Theme: The LORD Is with Us
In this week’s lessons, we learn about God’s triumph for his people over persecutions.
Scripture: Psalm 129:1-8
Derek Kidner begins his study of this psalm by commenting, “Whereas most nations tend to look back on what they have achieved, Israel reflects here on what she has survived.”1 It seems a strange thing to say or do, bordering even on paranoia. But it is not strange when you think about Israel’s long history. The Jews are the longest-enduring, distinct ethnic people on the planet.
They have been slandered, hated, persecuted, expelled, pursued and murdered throughout their long existence. But they have survived intact. In fact, many are now back in their own traditional land, in Israel. They are a brilliant, talented people. But survival has been their chief achievement. It is the greatest accomplishment of all.
Near the end of the eighteenth century Frederick the Great, the king of Prussia, was having a discussion with his chaplain about the truthfulness of the Bible. The king had become skeptical and unbelieving, largely due to Voltaire, the famous French rationalist skeptic. He said to his chaplain, “If your Bible is really true, it ought to be capable of very brief proof. So often when I have asked for proof of the inspiration of the Bible I have been given some enormous volume that I have neither the time nor disposition to read. If your Bible is really from God, you should be able to demonstrate the fact simply. Forget long arguments. Give me the proof of the Bible’s inspiration in a word.”
The chaplain replied, “Your Majesty, it is possible for me to answer your request quite literally. I can give you the proof you ask for in a single word.”
Frederick looked at the chaplain with amazement and asked, “What is this magic word that carries such a weight of proof?”
The chaplain answered, “Israel, your Majesty.” Frederick, the story goes, was silent.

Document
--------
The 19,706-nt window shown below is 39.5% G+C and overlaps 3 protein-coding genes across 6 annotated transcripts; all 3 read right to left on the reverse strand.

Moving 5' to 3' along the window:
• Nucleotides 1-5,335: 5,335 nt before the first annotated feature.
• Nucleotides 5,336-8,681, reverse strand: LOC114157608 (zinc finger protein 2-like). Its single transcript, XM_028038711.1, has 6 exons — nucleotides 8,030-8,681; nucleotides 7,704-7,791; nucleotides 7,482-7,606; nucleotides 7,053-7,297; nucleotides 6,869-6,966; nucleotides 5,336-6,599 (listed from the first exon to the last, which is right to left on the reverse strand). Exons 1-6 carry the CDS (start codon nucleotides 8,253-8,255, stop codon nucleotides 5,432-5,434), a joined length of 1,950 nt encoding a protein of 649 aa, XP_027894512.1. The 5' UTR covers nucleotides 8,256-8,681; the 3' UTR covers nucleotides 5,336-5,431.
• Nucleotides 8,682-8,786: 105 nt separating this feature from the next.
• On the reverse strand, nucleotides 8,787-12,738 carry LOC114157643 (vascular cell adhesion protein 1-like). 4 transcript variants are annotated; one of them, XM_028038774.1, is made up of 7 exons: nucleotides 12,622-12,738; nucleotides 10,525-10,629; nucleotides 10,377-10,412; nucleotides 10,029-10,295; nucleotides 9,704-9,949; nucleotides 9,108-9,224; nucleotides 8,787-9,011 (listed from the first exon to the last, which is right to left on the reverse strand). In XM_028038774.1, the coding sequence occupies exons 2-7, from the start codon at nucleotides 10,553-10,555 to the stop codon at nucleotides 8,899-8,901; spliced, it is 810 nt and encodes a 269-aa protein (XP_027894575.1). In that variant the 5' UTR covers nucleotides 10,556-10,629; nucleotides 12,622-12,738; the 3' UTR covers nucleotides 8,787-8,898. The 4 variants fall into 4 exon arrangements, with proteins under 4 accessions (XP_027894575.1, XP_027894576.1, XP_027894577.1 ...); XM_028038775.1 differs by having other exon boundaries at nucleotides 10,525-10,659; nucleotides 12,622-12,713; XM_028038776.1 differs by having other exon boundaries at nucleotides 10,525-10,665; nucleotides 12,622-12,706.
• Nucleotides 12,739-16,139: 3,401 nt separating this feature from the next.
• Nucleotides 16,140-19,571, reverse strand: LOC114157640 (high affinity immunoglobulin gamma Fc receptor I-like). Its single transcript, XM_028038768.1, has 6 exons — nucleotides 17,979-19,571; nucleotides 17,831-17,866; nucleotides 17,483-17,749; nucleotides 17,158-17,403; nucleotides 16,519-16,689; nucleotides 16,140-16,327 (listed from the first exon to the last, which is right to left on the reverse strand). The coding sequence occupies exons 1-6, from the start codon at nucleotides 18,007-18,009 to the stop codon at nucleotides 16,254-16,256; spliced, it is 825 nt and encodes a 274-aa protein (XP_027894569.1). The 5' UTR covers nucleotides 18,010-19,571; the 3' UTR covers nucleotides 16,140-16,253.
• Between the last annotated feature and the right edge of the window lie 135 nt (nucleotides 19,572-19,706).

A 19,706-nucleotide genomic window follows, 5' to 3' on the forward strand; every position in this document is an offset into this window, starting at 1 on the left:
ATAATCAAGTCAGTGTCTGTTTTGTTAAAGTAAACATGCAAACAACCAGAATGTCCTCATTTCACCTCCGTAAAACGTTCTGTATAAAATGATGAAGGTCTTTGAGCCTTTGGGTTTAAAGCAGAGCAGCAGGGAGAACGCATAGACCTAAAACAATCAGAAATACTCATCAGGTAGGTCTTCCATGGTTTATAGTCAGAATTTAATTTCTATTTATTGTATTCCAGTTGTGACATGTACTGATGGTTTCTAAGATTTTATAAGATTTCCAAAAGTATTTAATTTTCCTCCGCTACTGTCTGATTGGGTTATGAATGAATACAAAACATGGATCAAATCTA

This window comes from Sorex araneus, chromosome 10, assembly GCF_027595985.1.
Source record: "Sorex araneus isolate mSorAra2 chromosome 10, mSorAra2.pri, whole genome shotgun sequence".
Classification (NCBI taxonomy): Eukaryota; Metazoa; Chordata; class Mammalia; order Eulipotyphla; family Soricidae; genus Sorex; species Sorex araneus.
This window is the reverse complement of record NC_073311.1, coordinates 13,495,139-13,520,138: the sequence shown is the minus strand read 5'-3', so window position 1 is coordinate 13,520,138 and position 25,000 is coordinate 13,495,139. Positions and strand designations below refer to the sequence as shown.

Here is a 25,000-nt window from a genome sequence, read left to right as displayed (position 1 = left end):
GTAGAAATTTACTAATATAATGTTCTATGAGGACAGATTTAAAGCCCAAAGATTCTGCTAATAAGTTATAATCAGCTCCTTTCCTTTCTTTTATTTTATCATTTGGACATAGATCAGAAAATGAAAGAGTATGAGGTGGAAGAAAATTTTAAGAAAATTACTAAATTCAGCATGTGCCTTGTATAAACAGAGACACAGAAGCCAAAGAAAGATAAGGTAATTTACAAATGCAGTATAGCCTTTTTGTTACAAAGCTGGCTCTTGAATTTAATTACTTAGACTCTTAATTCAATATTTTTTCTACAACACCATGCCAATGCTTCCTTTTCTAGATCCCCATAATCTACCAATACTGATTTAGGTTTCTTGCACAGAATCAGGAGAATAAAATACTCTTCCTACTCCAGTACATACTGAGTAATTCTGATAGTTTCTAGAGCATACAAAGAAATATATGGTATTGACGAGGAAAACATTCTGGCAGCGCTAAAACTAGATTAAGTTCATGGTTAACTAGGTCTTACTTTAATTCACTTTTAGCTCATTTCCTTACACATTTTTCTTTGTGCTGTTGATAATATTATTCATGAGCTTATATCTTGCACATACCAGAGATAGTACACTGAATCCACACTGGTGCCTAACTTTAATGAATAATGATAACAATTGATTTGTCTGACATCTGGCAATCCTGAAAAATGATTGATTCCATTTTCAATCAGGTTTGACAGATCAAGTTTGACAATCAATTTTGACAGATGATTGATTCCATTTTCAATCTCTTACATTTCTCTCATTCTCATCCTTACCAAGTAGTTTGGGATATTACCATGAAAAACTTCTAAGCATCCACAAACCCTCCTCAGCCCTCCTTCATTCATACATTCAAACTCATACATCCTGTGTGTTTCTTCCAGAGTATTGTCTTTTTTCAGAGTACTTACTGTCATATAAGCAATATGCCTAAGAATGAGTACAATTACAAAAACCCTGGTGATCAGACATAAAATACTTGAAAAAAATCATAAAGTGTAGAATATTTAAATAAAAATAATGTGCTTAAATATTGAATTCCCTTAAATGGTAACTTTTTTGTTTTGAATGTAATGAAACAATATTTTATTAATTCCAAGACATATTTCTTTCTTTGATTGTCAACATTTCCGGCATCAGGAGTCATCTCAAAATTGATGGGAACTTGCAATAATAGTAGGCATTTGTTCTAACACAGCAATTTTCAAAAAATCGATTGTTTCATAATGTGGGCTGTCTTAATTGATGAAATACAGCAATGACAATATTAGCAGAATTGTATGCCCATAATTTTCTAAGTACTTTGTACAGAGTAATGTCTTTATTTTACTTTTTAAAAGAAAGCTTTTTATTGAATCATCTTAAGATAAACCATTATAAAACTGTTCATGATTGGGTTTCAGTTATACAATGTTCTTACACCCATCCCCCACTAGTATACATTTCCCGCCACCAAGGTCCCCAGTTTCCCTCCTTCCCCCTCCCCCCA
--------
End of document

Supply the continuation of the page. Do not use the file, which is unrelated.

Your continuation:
The point of the chaplain’s argument is what we are talking about, of course, and it is what Psalm 129 describes. It is the survival of the Jews in spite of centuries, even millennia, of persecutions, and the explanation of this, which is the sovereign will and protecting presence of God. Nothing else can explain the Jews’ survival. As an explanation of Israel’s history only God will do. This is the point of the psalm’s first stanza (vv. 1-4): “They have greatly oppressed me from my youth—let Israel say—they have greatly oppressed me from my youth, but they have not gained the victory over me. Plowmen have plowed my back and made their furrows long. But the LORD is righteous; he has cut me free from the cords of the wicked.”
This psalm is a lot like Psalm 124 in its theme and form, especially in its call for repetition of the opening line by someone like a cantor at the poem’s start. In the earlier poem the cantor throws out the lead line (“If the LORD had not been on our side—”), then calls for its repetition by the people: “let Israel say—if the LORD had not been on our side when men attacked us.” At this point the people are presumably with him, repeating or singing the psalm, which describes their deliverance and survival by God.
It is the same in Psalm 129. Here the cantor calls, “They have greatly oppressed me from my youth—let Israel say—.” And the people begin, “They have greatly oppressed me from my youth, but they have not gained the victory over me” (vv. 1, 2).
1Derek Kidner, Psalms 73-150: A Commentary on Books III-V of the Psalms (Leicester, England, and Downers Grove, IL: InterVarsity, 1975). p. 444.
Why does Derek Kidner say Israel reflects on its survival? Why is this remarkable?
How is Psalm 129 like Psalm 124?
Key Point: It is the survival of the Jews in spite of centuries, even millennia, of persecutions, and the explanation of this, which is the sovereign will and protecting presence of God.
For Further Study: Download for free and listen to Donald Barnhouse’s message, “The Privilege of Israel.” (Discount will be applied at checkout.)